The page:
Other instructions

  • Every day, check your access for a pulse or thrill in the fistula or graft area. A thrill is a vibration. To feel a pulse or thrill, place the first two fingers of your hand over the access.
  • Do not bump your arm.
  • Do not wear tight clothing, jewellery, or anything else that may squeeze the access.
  • Use your other arm to have blood drawn or blood pressure taken.
  • Do not put cream or lotion on or near the access.
  • Make sure all doctors you deal with know that you have a vascular access.

Follow-up care is a key part of your treatment and safety. Be sure to make and go to all appointments, and call your doctor or nurse advice line (811 in most provinces and territories) if you are having problems. It's also a good idea to know your test results and keep a list of the medicines you take.

When should you call for help?

Call 911 anytime you think you may need emergency care. For example, call if:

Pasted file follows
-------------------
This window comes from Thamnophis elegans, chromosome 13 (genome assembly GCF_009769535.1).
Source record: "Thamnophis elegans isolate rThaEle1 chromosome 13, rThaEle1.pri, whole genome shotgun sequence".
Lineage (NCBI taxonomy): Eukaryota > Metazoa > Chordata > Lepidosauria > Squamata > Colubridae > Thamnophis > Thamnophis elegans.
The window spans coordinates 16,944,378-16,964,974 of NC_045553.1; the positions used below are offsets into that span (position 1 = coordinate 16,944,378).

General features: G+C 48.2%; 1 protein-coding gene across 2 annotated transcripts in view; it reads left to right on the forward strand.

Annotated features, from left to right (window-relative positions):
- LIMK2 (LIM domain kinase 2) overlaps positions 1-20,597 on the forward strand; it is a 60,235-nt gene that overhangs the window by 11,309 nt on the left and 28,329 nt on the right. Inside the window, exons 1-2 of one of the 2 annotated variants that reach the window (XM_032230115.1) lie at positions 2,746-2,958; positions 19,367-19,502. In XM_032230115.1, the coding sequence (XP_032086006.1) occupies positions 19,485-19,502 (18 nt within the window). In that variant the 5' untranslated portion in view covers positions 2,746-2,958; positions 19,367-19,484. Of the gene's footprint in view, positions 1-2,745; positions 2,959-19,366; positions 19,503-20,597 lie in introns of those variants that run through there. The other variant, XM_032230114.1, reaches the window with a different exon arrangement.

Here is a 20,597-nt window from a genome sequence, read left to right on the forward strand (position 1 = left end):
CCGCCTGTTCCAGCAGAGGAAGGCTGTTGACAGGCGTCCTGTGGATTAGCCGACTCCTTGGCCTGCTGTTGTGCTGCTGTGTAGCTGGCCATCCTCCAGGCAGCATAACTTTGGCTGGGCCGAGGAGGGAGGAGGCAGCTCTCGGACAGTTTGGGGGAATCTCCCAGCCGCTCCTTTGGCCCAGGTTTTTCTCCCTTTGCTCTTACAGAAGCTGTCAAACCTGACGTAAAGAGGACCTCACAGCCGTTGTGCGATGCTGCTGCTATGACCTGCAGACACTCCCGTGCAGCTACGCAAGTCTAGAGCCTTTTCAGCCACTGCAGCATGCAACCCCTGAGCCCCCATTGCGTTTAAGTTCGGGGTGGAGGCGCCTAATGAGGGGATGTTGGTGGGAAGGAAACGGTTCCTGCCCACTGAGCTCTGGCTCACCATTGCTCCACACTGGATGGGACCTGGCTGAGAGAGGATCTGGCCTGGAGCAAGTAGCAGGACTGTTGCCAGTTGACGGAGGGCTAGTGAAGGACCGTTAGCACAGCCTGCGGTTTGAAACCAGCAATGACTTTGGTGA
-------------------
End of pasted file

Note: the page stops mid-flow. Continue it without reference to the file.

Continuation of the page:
• You passed out (lost consciousness).
  • You have chest pain, are short of breath, or cough up blood.

Call your doctor or nurse advice line now or seek immediate medical care if:

  • Your hand or arm is cold or dark-coloured.
  • You have no pulse in your access.
  • You have nausea or you vomit for more than four hours.
  • You have pain that does not get better after you take pain medicine.
  • You have loose stitches, or your incision comes open.
  • You are bleeding from the incision.
  • You have signs of infection, such as:
    • Increased pain, swelling, warmth, or redness.
    • Red streaks leading from the area.
    • Pus draining from the area.
    • A fever.
  • You have signs of a blood clot in your leg (called a deep vein thrombosis), such as:
    • Pain in your calf, back of the knee, thigh, or groin.
    • Redness or swelling in your leg.

Watch closely for changes in your health, and be sure to contact your doctor or nurse advice line if you have any problems.

Where can you learn more?

Go to

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Care instructions adapted under license by your healthcare professional. If you have questions about a medical condition or this instruction, always ask your healthcare professional. Healthwise, Incorporated disclaims any warranty or liability for your use of this information.